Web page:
Last week I travelled to Salford, near Manchester, for an interview at BBC Radio 5 Live.On the way up I was feeling confident. I already listen to the station, so I know the output and I’d carried out some backround research on each of the presenters. Also, I’m a bit of news junkie, always watching it on television or flicking through the papers, so if they tested me on the big events of the past few weeks I knew I’d be able to answer. And of course, I have more than a decade of experience working as a journalist, so that had to go in my favour.
That said, arriving at Media City was a little daunting. Walking past the buildings where they output BBC Breakfast, put together BBC Sport, and even film The Voice, gave a real scale of the operation that goes on there.
But seeing all that was really exciting too, and I started to imagine myself working there!
That soon changed though when I arrived at reception, 15 minutes early for my interview, to find dozens of other people waiting to be seen for the same Freelance opening I had applied for.
I calmed myself down and waited patiently to be called. Our names were read out in groups and we were ushered to a large room upstairs. As I looked around I wondered whether perhaps I’d walked into the wrong building, it felt more like a audition for the X Factor than a newsroom!!
The 65 of us were then told how the session would progress – a 30 minute written exam followed by 10 minute interviews. These were timed to the second and ended when the lights started flashing – again, very reality tv. They explained that if we were successful at completing those tasks we’d be invited back for a shadowing day at the station, before they make their final decision. (So I suppose this was bootcamp)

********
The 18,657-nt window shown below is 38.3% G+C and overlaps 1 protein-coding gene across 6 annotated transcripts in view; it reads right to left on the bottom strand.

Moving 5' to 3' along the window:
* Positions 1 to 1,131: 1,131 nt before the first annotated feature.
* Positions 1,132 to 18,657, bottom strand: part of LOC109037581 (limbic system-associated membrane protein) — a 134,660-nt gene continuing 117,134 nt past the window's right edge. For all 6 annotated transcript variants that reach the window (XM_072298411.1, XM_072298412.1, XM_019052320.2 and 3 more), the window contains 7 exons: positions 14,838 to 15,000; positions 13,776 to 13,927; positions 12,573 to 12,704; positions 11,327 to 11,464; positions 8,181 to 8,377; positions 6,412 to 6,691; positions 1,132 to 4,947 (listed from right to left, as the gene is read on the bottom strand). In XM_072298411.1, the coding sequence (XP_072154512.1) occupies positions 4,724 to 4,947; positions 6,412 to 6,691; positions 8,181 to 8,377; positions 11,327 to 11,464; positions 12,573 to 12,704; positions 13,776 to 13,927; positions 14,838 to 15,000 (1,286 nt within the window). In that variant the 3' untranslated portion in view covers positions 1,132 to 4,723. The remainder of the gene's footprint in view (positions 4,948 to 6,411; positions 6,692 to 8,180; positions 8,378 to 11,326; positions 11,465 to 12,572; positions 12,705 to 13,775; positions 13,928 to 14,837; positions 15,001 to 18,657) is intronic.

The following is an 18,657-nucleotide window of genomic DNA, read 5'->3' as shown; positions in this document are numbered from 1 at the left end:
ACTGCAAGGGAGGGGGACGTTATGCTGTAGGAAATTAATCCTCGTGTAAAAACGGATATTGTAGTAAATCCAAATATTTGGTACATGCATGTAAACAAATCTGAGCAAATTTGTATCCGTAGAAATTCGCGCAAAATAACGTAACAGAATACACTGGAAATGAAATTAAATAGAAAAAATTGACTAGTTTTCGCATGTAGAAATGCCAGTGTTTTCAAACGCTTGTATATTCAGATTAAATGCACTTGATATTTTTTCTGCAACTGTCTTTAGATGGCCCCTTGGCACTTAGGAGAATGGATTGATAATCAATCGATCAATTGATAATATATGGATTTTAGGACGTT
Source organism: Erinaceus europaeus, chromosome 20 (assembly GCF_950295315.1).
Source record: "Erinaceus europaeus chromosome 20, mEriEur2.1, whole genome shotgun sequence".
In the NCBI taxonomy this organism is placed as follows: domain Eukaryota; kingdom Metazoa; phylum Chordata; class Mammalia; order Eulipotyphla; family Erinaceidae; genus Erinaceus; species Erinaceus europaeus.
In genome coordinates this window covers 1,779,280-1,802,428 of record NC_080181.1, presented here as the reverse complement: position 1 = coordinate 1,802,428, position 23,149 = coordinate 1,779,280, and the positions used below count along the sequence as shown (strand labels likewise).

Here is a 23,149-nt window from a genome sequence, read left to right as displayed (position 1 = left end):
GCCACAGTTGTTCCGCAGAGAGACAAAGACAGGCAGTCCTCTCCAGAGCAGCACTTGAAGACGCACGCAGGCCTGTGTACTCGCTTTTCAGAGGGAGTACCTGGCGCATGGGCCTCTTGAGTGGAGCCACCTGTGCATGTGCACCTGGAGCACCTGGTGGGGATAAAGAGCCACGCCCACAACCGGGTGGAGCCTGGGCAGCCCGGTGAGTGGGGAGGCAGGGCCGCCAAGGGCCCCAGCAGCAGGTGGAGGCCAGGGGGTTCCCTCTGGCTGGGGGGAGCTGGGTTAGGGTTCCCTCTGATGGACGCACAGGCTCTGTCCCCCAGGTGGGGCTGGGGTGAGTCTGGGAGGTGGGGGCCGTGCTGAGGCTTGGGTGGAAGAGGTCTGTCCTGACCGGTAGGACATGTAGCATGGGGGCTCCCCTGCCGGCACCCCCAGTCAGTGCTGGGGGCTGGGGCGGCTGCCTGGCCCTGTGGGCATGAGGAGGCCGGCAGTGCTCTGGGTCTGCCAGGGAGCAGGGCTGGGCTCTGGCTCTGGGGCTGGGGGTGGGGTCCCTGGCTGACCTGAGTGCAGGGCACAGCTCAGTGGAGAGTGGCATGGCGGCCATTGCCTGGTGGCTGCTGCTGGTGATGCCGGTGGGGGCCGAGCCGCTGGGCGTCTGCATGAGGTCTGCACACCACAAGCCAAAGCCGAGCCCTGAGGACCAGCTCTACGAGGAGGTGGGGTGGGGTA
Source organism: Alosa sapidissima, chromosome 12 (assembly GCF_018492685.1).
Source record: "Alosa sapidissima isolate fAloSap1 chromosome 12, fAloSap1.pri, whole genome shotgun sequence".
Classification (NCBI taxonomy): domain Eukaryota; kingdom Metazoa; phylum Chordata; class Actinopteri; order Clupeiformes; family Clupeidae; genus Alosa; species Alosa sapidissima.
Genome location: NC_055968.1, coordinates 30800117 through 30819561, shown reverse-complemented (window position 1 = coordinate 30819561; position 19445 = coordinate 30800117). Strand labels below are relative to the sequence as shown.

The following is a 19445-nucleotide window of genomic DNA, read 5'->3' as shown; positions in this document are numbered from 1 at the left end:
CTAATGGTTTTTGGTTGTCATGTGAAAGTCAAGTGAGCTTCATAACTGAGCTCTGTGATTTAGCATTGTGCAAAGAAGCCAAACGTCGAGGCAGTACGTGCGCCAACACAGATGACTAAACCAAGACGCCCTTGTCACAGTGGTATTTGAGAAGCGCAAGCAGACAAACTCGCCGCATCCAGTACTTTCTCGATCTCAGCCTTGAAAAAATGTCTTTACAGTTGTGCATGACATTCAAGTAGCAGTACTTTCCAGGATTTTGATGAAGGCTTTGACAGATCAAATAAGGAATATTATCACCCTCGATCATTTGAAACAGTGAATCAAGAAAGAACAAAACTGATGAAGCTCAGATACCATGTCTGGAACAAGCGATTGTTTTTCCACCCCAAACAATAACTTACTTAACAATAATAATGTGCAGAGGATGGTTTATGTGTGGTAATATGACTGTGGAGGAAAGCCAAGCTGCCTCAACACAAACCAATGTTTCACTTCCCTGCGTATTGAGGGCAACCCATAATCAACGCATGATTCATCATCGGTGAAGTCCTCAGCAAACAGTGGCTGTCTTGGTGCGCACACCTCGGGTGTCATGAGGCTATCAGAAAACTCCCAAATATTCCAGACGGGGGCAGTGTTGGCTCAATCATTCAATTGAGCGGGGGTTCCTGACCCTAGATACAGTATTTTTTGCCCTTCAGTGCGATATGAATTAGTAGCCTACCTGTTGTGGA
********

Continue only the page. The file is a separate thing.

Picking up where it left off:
Worryingly, I think it may have been the 1st written test I’ve taken since leaving university, but some things never change, I still ran out of time! Stressed out, I started to chat to the other candidates as we waited for our interviews, and I finally began to relax (although that might have been due to the glass of red wine the Beeb had kindly provided for us!). Some, like me, had recently left full time jobs to go freelance while others had been self employed for years but we all had something in common, a slight feeling of nerves and a desire to work at 5 Live.
Thankfully my interview went well, and as a result my day ended much as it had started, I was feeling positive once again.
Now all I can do is wait to find out whether I’ve made it through to the next round. I’ve got my fingers crossed.
But just in case the “judges” at 5 Live are reading this I will end with the obligitory talent show plea – “This means the world to me/it will change my life for ever/I’m doing it for my mum and dad/please please just vote for me”.